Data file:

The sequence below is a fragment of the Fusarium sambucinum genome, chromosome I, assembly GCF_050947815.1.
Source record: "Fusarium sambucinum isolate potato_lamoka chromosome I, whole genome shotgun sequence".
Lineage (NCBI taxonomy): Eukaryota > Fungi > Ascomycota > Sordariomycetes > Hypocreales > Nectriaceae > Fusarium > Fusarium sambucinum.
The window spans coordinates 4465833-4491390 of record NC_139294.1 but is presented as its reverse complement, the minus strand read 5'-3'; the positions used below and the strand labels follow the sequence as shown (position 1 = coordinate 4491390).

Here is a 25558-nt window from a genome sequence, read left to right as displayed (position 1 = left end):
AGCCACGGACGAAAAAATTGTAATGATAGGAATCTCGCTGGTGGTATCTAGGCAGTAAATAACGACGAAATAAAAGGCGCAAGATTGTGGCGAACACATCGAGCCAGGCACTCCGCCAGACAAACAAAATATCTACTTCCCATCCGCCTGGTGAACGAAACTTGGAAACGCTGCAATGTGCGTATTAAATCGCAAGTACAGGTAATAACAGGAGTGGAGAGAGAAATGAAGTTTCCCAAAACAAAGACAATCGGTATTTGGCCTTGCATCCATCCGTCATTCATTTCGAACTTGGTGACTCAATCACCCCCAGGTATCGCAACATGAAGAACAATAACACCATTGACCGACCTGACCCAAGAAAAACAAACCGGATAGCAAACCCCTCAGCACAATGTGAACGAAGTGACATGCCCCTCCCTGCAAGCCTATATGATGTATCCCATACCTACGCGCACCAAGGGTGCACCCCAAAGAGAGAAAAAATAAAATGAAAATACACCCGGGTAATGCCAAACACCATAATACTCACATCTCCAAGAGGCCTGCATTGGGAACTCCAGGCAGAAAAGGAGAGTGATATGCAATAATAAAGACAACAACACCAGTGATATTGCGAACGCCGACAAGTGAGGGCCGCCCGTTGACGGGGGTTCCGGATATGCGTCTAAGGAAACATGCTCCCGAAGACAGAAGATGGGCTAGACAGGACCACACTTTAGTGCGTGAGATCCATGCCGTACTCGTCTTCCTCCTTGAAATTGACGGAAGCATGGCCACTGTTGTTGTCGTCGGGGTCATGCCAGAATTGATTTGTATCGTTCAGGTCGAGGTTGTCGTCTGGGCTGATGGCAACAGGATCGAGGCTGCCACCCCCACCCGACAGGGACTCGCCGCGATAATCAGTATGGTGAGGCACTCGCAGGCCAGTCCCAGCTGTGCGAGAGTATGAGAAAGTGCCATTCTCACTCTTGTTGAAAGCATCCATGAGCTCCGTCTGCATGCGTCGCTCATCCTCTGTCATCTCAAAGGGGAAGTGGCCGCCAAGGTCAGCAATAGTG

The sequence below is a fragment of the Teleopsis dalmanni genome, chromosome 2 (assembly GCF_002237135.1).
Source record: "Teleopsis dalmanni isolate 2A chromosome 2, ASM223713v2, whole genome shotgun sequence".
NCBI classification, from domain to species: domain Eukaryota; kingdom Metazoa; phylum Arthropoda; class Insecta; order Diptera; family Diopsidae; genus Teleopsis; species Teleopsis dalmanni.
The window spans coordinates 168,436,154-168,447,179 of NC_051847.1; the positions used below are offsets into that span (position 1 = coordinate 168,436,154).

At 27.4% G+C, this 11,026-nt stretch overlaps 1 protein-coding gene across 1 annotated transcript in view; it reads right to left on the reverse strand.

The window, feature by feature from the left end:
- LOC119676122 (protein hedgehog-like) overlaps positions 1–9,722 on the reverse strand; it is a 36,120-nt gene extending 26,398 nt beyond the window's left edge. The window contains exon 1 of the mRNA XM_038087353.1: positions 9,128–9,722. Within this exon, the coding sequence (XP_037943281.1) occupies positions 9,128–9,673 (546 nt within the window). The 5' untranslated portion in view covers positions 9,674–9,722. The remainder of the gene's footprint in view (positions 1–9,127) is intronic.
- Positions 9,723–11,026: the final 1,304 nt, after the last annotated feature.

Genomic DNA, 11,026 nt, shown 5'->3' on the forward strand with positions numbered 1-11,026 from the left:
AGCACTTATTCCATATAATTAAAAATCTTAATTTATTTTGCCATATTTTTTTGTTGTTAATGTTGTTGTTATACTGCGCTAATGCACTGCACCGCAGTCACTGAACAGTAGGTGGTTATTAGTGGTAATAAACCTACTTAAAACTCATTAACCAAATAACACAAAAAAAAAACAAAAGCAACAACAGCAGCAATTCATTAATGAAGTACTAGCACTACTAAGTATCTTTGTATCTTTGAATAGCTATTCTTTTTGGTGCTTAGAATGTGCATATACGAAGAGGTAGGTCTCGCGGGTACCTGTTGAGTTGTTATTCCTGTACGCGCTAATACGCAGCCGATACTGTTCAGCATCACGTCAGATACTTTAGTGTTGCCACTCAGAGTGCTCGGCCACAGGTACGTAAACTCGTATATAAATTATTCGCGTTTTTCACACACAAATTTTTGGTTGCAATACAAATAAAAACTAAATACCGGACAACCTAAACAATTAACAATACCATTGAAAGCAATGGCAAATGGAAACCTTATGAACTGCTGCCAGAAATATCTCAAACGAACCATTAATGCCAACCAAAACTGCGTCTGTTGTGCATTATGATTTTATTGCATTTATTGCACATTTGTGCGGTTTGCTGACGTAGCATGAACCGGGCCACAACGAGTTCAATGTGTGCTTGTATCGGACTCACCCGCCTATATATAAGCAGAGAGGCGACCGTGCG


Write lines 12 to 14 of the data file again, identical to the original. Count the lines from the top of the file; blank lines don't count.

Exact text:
The window, feature by feature from the left end:
- LOC119676122 (protein hedgehog-like) overlaps positions 1–9,722 on the reverse strand; it is a 36,120-nt gene extending 26,398 nt beyond the window's left edge. The window contains exon 1 of the mRNA XM_038087353.1: positions 9,128–9,722. Within this exon, the coding sequence (XP_037943281.1) occupies positions 9,128–9,673 (546 nt within the window). The 5' untranslated portion in view covers positions 9,674–9,722. The remainder of the gene's footprint in view (positions 1–9,127) is intronic.
- Positions 9,723–11,026: the final 1,304 nt, after the last annotated feature.